What really makes something like this succeed is the strong circle of support they have received from neighbourhood partners. There are nearly thirty collaborative partners such as local schools, community leagues and libraries that have partnered with Brander Gardens ROCKS. Organizations like Sports Central, KidSport and the local Terwillegar Riverbend Soccer Association support nearly thirty youth each year to participate in the soccer program. The Community league pays for the use of the Gym at the Junior High and offers space for the Mom and Tots program. The Terwillegar Riverbend Advisory Council helps by hosting information on their website and is their fiscal partner. The financial support of REACH and the City of Edmonton, and Canada Summer Jobs make this a broad community effort!
One key partner for BG Rocks is the Riverbend United Church. RUC has a long-term commitment to the local neighbourhood, and that brought them to the table right at the beginning. The church was quick to open their doors, and became one of the key facilities used by kids and families in the program. They provide a free room for teaching, which currently hosts a family literacy course. RUC also began hosting a community meal every year, inviting the broad community including some Syrian families. BG Rocks families are invited to help do the shopping and cook the meal with the RUC volunteers, and this shared effort makes for a wonderful and special event. According to the coordinator Sharon Gritter, when she needs volunteers, Riverbend United Church is one of the first groups she approaches.
In the photo above: Volunteers from Riverbend United Church and youth and families from BG ROCKS together paint tiles for the national Canada 150 mosaic; which aims to win a place in the Guiness Book of World Records!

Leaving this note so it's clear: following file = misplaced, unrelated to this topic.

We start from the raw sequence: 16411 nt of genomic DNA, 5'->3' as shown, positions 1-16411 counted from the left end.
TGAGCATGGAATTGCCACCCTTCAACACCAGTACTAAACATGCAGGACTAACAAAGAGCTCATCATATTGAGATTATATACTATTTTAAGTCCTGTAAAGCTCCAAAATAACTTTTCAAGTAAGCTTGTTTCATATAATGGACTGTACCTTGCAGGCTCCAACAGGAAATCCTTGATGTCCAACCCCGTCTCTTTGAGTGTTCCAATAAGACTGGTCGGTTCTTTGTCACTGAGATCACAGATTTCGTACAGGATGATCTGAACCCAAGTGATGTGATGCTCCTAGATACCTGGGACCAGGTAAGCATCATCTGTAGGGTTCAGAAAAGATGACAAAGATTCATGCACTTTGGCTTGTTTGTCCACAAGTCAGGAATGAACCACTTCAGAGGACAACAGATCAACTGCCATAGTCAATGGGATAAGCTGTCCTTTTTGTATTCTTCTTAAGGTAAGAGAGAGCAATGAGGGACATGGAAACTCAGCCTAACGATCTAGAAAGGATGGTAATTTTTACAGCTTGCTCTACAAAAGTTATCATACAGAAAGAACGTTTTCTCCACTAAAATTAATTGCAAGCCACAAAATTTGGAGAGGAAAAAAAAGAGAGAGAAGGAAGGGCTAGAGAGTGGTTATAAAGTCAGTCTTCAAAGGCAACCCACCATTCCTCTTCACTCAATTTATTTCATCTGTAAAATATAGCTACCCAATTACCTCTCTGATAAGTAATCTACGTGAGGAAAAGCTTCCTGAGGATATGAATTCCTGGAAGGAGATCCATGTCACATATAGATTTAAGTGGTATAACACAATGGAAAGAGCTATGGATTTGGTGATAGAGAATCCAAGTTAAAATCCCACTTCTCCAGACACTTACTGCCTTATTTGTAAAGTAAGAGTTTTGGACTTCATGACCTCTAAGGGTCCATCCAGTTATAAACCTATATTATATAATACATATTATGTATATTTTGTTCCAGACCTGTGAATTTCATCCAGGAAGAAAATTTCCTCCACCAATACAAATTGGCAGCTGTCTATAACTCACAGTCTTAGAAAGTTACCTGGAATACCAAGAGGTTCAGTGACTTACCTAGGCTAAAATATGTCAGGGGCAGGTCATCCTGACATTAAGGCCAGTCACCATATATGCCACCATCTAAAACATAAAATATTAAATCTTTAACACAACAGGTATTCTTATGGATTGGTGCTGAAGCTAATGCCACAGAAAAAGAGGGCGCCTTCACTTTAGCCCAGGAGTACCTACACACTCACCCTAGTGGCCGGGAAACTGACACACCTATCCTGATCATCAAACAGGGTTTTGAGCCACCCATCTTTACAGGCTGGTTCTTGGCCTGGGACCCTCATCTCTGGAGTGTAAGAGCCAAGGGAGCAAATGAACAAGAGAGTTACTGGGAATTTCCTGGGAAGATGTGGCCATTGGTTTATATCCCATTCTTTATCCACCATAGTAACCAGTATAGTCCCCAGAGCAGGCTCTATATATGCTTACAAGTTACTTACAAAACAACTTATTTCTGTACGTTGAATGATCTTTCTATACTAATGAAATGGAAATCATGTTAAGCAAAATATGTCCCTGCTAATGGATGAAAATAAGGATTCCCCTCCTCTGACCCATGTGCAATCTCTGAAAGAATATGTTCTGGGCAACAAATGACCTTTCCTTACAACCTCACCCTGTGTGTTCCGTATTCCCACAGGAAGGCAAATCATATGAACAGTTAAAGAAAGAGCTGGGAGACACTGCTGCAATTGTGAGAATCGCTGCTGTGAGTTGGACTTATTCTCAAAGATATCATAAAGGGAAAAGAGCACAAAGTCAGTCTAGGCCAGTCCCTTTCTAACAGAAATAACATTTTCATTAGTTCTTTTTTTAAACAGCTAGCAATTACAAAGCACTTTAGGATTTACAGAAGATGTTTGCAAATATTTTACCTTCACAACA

What does success look like?
‘Kids are being mentored!’ Sharon says, ‘When a kid you have been working hard with (and challenging) crosses the finish line at the end of a long race, it is really moving.’ Because of their sports programs they are seeing kids make it onto the local Junior High teams. They get to do fun things like go camping, and go on field trips. It strengthens and enriches the lives of the kids and families, and it connects them in a supportive community. BG ROCKS! is a great example of what a local community can do to ensure all their neighbours have a chance to flourish!
In October of 2016, Martina (once a teen parent needing help) shared her story at a workshop CRIHI hosted in the Riverbend/Terwillegar community.
My name is Martina Crory. I am 23 years old, a mother to my adorable 3-year-old son Jude, a third-year university student at MacEwan, and I was recently accepted into the honours program in political science.
I grew up living with my mom. She had few marketable skills and as a result we moved from Halifax to Edmonton hoping for more opportunities. Unfortunately, those hopes never came to be. We continued to live in poverty with little income and limited housing options. We moved around a lot and it never really felt like I had a home. As a young person growing up, it was chaotic and disruptive. Every time I moved I would have to leave some things behind or things would get lost moving. It was not a very stable way for a teenager to grow up.
When you don’t have stable housing, your life is not stable. At nineteen years, old I found myself pregnant; a single parent. If things were tough, I knew they were going to be tougher. I reached out to the Terra Centre for teen parents, and for the past three years they have been by my side providing support in so many ways.
My son Jude and I ended up living in a walk up off 107 Ave. My laundry would get stolen, there was always the smell of pot in the building. It was noisy, and there was nowhere for kids to play outside. This is not what I wanted for Jude. I knew the risks of these environments. I looked around for a better safe place for us to live, but the rents were beyond my reach.